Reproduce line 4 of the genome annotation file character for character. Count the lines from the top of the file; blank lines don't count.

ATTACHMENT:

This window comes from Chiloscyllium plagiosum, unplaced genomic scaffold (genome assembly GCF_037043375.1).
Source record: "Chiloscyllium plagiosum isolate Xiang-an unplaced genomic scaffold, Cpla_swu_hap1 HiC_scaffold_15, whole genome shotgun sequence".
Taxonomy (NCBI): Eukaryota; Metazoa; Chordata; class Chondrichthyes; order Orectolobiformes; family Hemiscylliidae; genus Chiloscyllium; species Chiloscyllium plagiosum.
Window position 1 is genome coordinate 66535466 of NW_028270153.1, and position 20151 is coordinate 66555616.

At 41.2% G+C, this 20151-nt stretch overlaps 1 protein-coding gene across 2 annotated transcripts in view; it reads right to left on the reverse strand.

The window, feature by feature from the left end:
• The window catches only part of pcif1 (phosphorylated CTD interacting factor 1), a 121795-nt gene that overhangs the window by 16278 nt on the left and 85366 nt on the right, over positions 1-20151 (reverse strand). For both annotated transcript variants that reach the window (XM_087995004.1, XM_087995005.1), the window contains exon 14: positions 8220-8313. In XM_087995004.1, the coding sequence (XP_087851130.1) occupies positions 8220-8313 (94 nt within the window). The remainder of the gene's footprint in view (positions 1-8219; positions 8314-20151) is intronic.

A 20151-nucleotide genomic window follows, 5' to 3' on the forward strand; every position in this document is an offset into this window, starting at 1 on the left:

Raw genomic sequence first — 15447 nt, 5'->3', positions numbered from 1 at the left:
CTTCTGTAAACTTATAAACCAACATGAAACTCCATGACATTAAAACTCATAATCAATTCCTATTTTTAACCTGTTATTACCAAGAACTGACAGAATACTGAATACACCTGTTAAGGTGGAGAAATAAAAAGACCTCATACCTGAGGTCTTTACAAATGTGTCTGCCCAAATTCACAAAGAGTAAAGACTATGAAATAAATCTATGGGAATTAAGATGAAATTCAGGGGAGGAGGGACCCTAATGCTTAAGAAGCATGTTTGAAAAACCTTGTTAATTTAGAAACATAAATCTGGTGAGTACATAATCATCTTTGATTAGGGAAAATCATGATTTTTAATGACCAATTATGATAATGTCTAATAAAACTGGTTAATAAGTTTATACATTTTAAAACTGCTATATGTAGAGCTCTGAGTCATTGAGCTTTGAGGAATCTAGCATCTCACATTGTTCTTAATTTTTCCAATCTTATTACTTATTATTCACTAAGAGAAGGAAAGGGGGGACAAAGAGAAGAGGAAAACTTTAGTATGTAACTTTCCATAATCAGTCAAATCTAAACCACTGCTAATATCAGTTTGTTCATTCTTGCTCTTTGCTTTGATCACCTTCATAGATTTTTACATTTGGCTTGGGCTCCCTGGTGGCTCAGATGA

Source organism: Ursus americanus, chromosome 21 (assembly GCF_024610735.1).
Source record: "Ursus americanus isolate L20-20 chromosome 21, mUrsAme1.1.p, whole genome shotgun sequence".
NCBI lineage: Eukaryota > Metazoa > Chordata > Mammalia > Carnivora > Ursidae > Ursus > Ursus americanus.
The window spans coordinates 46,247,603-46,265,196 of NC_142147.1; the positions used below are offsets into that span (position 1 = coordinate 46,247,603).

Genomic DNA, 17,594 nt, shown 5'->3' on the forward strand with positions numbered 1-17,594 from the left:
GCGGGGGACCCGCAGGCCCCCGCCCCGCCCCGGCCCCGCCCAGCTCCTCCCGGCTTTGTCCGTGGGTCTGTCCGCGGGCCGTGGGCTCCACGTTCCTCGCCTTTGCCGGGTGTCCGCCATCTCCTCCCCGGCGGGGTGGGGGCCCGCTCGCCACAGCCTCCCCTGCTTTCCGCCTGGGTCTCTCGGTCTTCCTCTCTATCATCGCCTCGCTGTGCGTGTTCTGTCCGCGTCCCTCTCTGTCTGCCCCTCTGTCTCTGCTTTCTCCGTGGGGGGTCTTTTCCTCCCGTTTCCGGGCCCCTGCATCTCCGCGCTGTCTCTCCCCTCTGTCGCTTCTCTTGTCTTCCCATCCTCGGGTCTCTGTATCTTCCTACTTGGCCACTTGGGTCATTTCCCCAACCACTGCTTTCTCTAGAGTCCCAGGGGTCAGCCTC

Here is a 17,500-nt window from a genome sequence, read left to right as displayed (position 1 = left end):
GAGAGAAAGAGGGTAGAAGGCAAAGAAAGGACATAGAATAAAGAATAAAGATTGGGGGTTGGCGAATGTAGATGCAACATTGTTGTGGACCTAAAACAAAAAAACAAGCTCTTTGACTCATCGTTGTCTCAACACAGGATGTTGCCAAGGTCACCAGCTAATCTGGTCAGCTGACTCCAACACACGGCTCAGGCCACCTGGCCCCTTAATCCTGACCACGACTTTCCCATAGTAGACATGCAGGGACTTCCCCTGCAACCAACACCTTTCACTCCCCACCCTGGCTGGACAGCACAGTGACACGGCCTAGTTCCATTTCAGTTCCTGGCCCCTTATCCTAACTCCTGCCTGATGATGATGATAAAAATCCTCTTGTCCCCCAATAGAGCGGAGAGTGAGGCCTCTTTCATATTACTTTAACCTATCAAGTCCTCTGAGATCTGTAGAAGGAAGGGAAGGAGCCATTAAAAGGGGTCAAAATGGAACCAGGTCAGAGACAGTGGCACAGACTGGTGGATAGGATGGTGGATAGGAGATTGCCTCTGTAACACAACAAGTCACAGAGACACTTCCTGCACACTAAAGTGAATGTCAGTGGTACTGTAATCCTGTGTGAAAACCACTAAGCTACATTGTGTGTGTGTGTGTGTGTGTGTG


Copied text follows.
Window position 1 is genome coordinate 66535466 of NW_028270153.1, and position 20151 is coordinate 66555616.